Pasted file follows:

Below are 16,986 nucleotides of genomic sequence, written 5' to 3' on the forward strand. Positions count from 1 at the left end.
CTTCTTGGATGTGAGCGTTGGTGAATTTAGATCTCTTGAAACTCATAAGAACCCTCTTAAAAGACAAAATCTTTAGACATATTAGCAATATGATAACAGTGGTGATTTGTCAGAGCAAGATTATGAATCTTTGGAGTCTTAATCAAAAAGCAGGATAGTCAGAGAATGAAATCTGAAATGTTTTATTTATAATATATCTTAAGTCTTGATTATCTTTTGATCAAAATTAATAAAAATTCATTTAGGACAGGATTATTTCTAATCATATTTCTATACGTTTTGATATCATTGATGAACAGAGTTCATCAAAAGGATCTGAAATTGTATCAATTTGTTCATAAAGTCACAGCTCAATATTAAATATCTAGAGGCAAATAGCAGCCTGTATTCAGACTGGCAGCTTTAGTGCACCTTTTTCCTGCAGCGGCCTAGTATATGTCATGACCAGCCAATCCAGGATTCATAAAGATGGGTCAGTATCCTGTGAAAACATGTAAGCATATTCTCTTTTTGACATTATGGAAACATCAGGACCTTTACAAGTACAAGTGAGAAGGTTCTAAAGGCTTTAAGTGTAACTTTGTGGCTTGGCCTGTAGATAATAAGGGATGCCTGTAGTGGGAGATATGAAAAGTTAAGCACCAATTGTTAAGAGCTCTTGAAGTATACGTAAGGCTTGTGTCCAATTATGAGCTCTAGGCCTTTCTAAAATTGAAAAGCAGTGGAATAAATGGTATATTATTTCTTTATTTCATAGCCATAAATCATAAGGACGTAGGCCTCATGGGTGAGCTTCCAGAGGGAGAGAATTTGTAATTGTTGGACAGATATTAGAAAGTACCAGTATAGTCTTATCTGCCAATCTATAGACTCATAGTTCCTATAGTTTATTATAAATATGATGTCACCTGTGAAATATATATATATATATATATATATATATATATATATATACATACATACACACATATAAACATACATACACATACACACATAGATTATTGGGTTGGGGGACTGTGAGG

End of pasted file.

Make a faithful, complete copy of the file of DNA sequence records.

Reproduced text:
Below are 16,986 nucleotides of genomic sequence, written 5' to 3' on the forward strand. Positions count from 1 at the left end.
CTTCTTGGATGTGAGCGTTGGTGAATTTAGATCTCTTGAAACTCATAAGAACCCTCTTAAAAGACAAAATCTTTAGACATATTAGCAATATGATAACAGTGGTGATTTGTCAGAGCAAGATTATGAATCTTTGGAGTCTTAATCAAAAAGCAGGATAGTCAGAGAATGAAATCTGAAATGTTTTATTTATAATATATCTTAAGTCTTGATTATCTTTTGATCAAAATTAATAAAAATTCATTTAGGACAGGATTATTTCTAATCATATTTCTATACGTTTTGATATCATTGATGAACAGAGTTCATCAAAAGGATCTGAAATTGTATCAATTTGTTCATAAAGTCACAGCTCAATATTAAATATCTAGAGGCAAATAGCAGCCTGTATTCAGACTGGCAGCTTTAGTGCACCTTTTTCCTGCAGCGGCCTAGTATATGTCATGACCAGCCAATCCAGGATTCATAAAGATGGGTCAGTATCCTGTGAAAACATGTAAGCATATTCTCTTTTTGACATTATGGAAACATCAGGACCTTTACAAGTACAAGTGAGAAGGTTCTAAAGGCTTTAAGTGTAACTTTGTGGCTTGGCCTGTAGATAATAAGGGATGCCTGTAGTGGGAGATATGAAAAGTTAAGCACCAATTGTTAAGAGCTCTTGAAGTATACGTAAGGCTTGTGTCCAATTATGAGCTCTAGGCCTTTCTAAAATTGAAAAGCAGTGGAATAAATGGTATATTATTTCTTTATTTCATAGCCATAAATCATAAGGACGTAGGCCTCATGGGTGAGCTTCCAGAGGGAGAGAATTTGTAATTGTTGGACAGATATTAGAAAGTACCAGTATAGTCTTATCTGCCAATCTATAGACTCATAGTTCCTATAGTTTATTATAAATATGATGTCACCTGTGAAATATATATATATATATATATATATATATATATATATATACATACATACACACATATAAACATACATACACATACACACATAGATTATTGGGTTGGGGGACTGTGAGG